Last year, the U.S. Geological Survey (USGS) released its 2022 list of 50 minerals that are essential to the function of our society, especially the economy and national security. Whether it’s indium for LCD screens and aircraft wind shielding, cobalt for iPhones, uranium for nuclear reactors and munitions, rare earth elements for wind turbine magnets, lithium for rechargeable batteries, or tantalum for electronic components, if we do not have an ample supply, bad things will happen.
The Energy Act of 2020, which directs an update of this list at least every three years, defines a “critical mineral” as a nonfuel mineral, element, substance, or material “essential to the economic or national security of the United States” and which has a supply chain “vulnerable to disruption.” Critical minerals are further characterized as serving at least one essential function in the manufacturing of a product, the absence of which would have significant consequences for the economy or national security.
As an example, according to Benchmark Mineral Intelligence, the demand for graphite among the battery sector is expected to rise 30 percent each year until 2030, and the nation is already in a deficit this year. The United States currently has zero manufacturing plants that can supply automotive-grade graphite. Meanwhile, China controls 84 percent of the global supply.
The 2022 List of Critical Minerals, as provided by the USGS on its website, is given below. To see the minerals’ uses and relevant statistics at the USGS web site, click the mineral names.
- Aluminum, used in almost all sectors of the economy
- Antimony, used in lead-acid batteries and flame retardants
- Arsenic, used in semi-conductors
- Barite, used in hydrocarbon production.
- Beryllium, used as an alloying agent in aerospace and defense industries
- Bismuth, used in medical and atomic research
- Cerium, used in catalytic converters, ceramics, glass, metallurgy, and polishing compounds
- Cesium, used in research and development
- Chromium, used primarily in stainless steel and other alloys
- Cobalt, used in rechargeable batteries and superalloys
- Dysprosium, used in permanent magnets, data storage devices, and lasers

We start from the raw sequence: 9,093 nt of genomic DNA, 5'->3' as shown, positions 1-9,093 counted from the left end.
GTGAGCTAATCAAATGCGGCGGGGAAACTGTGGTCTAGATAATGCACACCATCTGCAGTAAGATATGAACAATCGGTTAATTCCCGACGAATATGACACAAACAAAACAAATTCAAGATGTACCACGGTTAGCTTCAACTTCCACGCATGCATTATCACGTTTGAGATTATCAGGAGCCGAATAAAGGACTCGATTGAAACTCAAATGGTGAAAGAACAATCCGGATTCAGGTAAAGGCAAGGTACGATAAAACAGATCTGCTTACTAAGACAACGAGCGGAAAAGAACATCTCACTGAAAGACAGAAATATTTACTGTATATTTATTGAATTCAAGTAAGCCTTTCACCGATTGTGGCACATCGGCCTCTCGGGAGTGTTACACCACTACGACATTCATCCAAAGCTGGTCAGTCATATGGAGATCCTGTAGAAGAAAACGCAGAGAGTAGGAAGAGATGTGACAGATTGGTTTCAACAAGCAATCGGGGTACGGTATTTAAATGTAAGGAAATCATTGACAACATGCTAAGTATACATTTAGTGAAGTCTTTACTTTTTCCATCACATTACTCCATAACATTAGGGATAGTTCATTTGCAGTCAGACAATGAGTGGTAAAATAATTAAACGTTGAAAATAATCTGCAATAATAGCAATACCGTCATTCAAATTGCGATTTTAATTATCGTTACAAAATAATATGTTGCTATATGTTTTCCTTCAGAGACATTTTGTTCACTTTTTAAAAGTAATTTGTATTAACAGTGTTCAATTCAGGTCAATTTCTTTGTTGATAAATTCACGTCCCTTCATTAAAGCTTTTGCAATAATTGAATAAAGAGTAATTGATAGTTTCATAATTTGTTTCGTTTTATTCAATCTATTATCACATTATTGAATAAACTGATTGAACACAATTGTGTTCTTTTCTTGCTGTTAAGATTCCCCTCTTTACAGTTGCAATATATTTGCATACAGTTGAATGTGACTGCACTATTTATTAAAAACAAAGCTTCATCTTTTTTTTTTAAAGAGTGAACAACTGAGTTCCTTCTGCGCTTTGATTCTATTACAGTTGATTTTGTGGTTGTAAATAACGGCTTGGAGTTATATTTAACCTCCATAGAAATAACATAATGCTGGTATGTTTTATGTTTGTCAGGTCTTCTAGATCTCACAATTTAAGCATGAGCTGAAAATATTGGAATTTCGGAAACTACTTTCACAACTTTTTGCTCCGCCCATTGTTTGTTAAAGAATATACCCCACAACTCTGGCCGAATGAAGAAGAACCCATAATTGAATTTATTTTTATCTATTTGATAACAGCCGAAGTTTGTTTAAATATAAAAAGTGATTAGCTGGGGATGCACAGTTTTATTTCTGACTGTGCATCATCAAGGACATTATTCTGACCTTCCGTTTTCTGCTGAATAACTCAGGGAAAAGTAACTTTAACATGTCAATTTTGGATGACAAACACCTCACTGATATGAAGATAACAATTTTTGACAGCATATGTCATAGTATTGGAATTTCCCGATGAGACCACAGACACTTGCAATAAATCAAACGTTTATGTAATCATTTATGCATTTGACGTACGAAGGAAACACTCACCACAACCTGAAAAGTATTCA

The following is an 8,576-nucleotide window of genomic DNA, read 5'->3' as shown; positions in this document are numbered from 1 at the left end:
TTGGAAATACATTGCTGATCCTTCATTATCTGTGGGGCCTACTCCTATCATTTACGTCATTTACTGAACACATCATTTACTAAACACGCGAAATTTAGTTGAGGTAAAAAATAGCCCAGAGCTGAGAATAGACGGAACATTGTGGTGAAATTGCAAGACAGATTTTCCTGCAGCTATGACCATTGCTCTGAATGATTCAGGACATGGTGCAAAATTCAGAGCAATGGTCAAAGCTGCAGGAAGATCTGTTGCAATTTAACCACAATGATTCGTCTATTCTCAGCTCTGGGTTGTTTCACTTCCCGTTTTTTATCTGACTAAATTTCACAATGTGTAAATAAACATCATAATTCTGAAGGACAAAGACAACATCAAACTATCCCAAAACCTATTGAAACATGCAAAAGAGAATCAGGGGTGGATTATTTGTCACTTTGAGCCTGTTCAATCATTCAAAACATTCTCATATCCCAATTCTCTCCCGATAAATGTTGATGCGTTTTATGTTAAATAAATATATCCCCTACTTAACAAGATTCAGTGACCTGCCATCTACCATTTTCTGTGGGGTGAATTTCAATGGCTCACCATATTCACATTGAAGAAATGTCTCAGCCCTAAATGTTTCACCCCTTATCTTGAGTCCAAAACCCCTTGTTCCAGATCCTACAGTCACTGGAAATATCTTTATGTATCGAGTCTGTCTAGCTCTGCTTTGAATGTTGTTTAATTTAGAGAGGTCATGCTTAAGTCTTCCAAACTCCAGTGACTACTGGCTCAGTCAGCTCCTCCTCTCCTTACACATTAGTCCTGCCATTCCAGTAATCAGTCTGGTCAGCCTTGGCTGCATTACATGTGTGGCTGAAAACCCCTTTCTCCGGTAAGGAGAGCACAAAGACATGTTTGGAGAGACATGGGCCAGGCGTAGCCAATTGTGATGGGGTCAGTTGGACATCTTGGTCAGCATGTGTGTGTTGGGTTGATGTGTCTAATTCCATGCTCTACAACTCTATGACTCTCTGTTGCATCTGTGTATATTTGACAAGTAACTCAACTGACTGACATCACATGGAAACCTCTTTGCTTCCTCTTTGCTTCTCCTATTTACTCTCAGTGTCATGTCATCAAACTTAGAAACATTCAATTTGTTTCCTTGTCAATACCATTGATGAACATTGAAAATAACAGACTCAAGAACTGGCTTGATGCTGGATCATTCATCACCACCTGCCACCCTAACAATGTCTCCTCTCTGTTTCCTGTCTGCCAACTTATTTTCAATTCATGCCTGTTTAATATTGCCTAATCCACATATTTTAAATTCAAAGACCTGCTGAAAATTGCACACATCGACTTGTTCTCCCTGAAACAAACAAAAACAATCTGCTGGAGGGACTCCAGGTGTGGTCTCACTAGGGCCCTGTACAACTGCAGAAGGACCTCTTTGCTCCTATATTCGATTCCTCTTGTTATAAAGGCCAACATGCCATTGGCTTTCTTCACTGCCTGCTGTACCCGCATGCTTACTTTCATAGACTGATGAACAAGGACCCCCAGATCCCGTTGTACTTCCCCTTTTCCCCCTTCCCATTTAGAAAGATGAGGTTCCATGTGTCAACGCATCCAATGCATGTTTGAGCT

- Erbium, used in fiber optics, optical amplifiers, lasers, and glass colorants
- Europium, used in phosphors and nuclear control rods
- Fluorspar, used in the manufacture of aluminum, cement, steel, gasoline, and fluorine chemicals
- Gadolinium, used in medical imaging, permanent magnets, and steelmaking
- Gallium, used for integrated circuits and optical devices like LEDs
- Germanium, used for fiber optics and night vision applications
- Graphite , used for lubricants, batteries, and fuel cells
- Hafnium, used for nuclear control rods, alloys, and high-temperature ceramics
- Holmium, used in permanent magnets, nuclear control rods, and lasers
- Indium, used in liquid crystal display screens
- Iridium, used as coating of anodes for electrochemical processes and as a chemical catalyst
- Lanthanum, used to produce catalysts, ceramics, glass, polishing compounds, metallurgy, and batteries
- Lithium, used for rechargeable batteries
- Lutetium, used in scintillators for medical imaging, electronics, and some cancer therapies
- Magnesium, used as an alloy and for reducing metals
- Manganese, used in steelmaking and batteries
- Neodymium, used in permanent magnets, rubber catalysts, and in medical and industrial lasers
- Nickel, used to make stainless steel, superalloys, and rechargeable batteries
- Niobium, used mostly in steel and superalloys
- Palladium, used in catalytic converters and as a catalyst agent
- Platinum, used in catalytic converters
- Praseodymium, used in permanent magnets, batteries, aerospace alloys, ceramics, and colorants
- Rhodium, used in catalytic converters, electrical components, and as a catalyst
- Rubidium, used for research and development in electronics
- Ruthenium, used as catalysts, as well as electrical contacts and chip resistors in computers
- Samarium, used in permanent magnets, as an absorber in nuclear reactors, and in cancer treatments
- Scandium, used for alloys, ceramics, and fuel cells
- Tantalum, used in electronic components, mostly capacitors and in superalloys
- Tellurium, used in solar cells, thermoelectric devices, and as alloying additive
- Terbium, used in permanent magnets, fiber optics, lasers, and solid-state devices
- Thulium, used in various metal alloys and in lasers
- Tin, used as protective coatings and alloys for steel
- Titanium, used as a white pigment or metal alloys
- Tungsten, primarily used to make wear-resistant metals
- Vanadium, primarily used as alloying agent for iron and steel
- Ytterbium, used for catalysts, scintillometers, lasers, and metallurgy
- Yttrium, used for ceramic, catalysts, lasers, metallurgy, and phosphors
- Zinc, primarily used in metallurgy to produce galvanized steel
- Zirconium, used in the high-temperature ceramics and corrosion-resistant alloys.
A year prior to the release of the USGS list, Simon Michaux, associate professor of geometallurgy at the Geological Survey of Finland, published his highly acclaimed report The Mining of Minerals and the Limits to Growth, about the amount of mining that will be required if the world continues as is, or attempts to quit using hydrocarbons. He determined that the rate-limiting step for achieving a decarbonized economy was copper.